Subject details

At the completion of this subject students will be able to:

  1. determine how the Internet and people's everyday lives are interconnected
  2. evaluate different approaches to the causes, circumstances and consequences of the Digital Culture in everyday life
  3. analyse the Digital Culture in everyday life to gain broader insights into its impact on society, especially in relation to our experience of time and space
  4. critically reflect upon online collaborative methods, drawing on own experiences
  5. analyse the social basis of Internet technology in terms of the broad categories of identity, community, economy and power.
  • Topics

    • How has the internet changed and influenced everyday life - both your own life and the lives of others
    • The broader issues of the impact of the internet on community, identity, economy and society
  • Study resources

    • Instructional Methods

      • Audio/Video conferencing
      • Chat Rooms
      • Disscusion forum/Discussion Board
      • Online assignment submission
      • Podcasting/Leacture capture
      • Streaming Multimedia
      • Web links
    • Print Materials

      • Welcome letter
    • Online Materials

      • Resources and Links
      • Printable format materials
      • Online Assessment
      • Audio-Video streaming

Entry Requirements

Equivalent Subjects

You cannot enrol in this unit if you have successfully completed any of the following subject(s) because they are considered academically equivalent:

  • CUR-NET12

Special requirements

No special requirements

This subject was previously known as Internet and Everyday Life.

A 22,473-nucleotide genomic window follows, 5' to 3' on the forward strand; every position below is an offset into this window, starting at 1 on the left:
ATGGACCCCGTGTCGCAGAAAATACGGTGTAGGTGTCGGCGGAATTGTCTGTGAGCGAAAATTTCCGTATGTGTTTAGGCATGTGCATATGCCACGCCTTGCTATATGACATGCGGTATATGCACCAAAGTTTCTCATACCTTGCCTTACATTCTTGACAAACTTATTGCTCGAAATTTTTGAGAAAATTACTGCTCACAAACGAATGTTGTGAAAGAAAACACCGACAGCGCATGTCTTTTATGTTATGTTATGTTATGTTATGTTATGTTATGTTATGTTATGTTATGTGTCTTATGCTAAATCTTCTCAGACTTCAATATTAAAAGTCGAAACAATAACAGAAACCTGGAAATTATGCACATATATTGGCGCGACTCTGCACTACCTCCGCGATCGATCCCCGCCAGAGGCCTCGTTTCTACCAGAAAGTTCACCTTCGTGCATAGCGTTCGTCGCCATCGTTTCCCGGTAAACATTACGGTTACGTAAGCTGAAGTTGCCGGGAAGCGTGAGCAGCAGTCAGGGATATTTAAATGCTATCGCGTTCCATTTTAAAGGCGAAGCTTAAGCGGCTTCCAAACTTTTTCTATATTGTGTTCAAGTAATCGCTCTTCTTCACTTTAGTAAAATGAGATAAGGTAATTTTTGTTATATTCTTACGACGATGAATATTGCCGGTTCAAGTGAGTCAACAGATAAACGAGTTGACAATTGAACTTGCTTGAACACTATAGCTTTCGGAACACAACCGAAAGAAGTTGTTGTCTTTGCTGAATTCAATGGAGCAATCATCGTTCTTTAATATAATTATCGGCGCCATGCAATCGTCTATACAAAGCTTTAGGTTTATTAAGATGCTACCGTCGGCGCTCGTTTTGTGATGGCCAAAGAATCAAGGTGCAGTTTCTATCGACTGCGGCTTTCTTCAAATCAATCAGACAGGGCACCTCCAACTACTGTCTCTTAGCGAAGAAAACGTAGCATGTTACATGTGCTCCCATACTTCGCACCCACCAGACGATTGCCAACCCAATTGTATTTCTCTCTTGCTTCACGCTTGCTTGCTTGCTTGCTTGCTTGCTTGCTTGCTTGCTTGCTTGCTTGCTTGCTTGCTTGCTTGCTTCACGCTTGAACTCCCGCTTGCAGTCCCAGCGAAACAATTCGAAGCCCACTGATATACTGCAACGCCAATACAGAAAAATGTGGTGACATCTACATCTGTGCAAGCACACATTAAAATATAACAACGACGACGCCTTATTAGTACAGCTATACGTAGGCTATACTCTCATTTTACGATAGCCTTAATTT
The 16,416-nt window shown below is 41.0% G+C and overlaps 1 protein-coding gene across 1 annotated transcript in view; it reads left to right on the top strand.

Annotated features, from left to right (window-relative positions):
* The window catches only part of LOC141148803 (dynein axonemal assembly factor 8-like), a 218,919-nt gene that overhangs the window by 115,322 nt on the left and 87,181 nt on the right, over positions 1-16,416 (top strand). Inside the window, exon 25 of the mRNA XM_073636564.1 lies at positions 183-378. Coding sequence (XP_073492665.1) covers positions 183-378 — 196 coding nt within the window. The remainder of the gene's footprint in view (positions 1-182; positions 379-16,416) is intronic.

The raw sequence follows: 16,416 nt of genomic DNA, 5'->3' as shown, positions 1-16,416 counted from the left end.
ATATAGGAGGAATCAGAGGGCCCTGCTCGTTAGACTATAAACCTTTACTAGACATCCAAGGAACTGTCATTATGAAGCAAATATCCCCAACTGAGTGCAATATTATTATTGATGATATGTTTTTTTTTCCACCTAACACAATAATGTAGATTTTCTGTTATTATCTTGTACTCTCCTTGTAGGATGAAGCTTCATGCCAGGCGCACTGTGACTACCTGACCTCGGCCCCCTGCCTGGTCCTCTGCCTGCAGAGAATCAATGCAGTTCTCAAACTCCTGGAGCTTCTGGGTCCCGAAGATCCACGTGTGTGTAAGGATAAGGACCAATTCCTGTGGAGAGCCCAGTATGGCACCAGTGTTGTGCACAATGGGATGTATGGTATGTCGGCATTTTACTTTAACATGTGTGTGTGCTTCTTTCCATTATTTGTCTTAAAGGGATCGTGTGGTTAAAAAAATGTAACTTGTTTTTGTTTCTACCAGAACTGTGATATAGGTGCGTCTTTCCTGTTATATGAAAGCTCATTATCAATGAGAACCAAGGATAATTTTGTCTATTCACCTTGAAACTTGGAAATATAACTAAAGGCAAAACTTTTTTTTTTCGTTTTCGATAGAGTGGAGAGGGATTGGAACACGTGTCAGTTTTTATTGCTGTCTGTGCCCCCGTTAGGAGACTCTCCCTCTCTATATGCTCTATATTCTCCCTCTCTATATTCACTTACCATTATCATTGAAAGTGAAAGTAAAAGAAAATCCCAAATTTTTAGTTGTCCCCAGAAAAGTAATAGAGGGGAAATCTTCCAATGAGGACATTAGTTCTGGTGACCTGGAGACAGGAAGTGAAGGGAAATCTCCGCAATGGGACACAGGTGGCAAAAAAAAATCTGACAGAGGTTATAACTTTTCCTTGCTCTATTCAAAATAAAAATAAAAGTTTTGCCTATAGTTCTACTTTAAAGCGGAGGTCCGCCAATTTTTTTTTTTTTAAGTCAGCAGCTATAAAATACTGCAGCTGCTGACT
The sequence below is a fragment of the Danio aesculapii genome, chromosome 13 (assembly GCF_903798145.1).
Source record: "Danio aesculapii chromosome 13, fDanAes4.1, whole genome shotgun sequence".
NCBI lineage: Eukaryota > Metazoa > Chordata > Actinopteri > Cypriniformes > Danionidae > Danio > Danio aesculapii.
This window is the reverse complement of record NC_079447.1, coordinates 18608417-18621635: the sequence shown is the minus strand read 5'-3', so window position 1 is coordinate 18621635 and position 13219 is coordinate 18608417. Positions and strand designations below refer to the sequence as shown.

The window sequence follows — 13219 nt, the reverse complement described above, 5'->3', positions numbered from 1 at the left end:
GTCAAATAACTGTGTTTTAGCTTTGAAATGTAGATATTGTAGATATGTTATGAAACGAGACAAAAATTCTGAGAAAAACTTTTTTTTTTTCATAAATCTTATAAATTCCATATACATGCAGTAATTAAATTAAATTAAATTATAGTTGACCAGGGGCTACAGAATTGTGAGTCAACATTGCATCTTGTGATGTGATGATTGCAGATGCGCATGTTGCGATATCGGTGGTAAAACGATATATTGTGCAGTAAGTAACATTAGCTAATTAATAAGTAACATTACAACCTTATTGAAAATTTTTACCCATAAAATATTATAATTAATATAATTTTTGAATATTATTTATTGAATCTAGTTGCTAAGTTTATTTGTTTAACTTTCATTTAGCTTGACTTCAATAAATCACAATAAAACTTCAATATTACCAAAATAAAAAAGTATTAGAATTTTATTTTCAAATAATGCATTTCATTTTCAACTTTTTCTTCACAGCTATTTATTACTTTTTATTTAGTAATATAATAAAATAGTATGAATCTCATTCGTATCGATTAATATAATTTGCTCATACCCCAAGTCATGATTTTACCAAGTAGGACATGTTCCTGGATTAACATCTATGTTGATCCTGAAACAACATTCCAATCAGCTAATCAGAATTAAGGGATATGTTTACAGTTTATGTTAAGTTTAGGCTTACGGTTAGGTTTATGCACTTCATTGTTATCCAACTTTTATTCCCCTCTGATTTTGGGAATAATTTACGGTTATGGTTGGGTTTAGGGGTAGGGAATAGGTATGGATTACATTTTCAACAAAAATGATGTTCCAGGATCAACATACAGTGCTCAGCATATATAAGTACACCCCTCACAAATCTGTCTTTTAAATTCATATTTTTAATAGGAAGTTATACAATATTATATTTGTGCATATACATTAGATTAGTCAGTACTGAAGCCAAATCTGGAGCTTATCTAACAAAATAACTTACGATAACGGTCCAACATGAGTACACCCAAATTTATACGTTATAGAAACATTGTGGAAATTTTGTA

In this subject connections are made between individual experiences and perspectives of the Internet with more universal, broad statements that can be made about the role that digital culture plays in society and people's lives today. Students will explore how their own experiences and 'everyday Internet' may be different from others, and the implications for studying digital culture. Through several specific topics such as dating, music, games, faith, health and politics students will analyse digital culture conceptually, understanding how technology and society intertwine.
Further Information: List of topics is indicative and subject to minor change prior to the start of each Study Period.

Please Note:  If it’s your first time studying a Curtin University subject you’ll need to complete their compulsory ‘Academic Integrity Program’. It only takes two hours to complete online, and provides you with vital information about studying with Curtin University. The Academic Integrity Program is compulsory, so if it’s not completed your subject grades will be withheld.

Find out more about the Academic Integrity module.

  • Annotated Bibliography (30%)
  • Essay Plan (10%)
  • Essay (45%)
  • Collaborative Learning Exercises (15%)

Textbooks are subject to change within the academic year. Students are advised to purchase their books no earlier than one to two months before the start of a subject.

View textbooks

Related Degrees

undergraduate RMI-CPT-DEG-2018

Bachelor of Information Technology

4 available majors
  • Foundation Subjects
  • Core Subjects - Level 1
  • Core Subjects - Level 2
  • Core Subjects - Level 3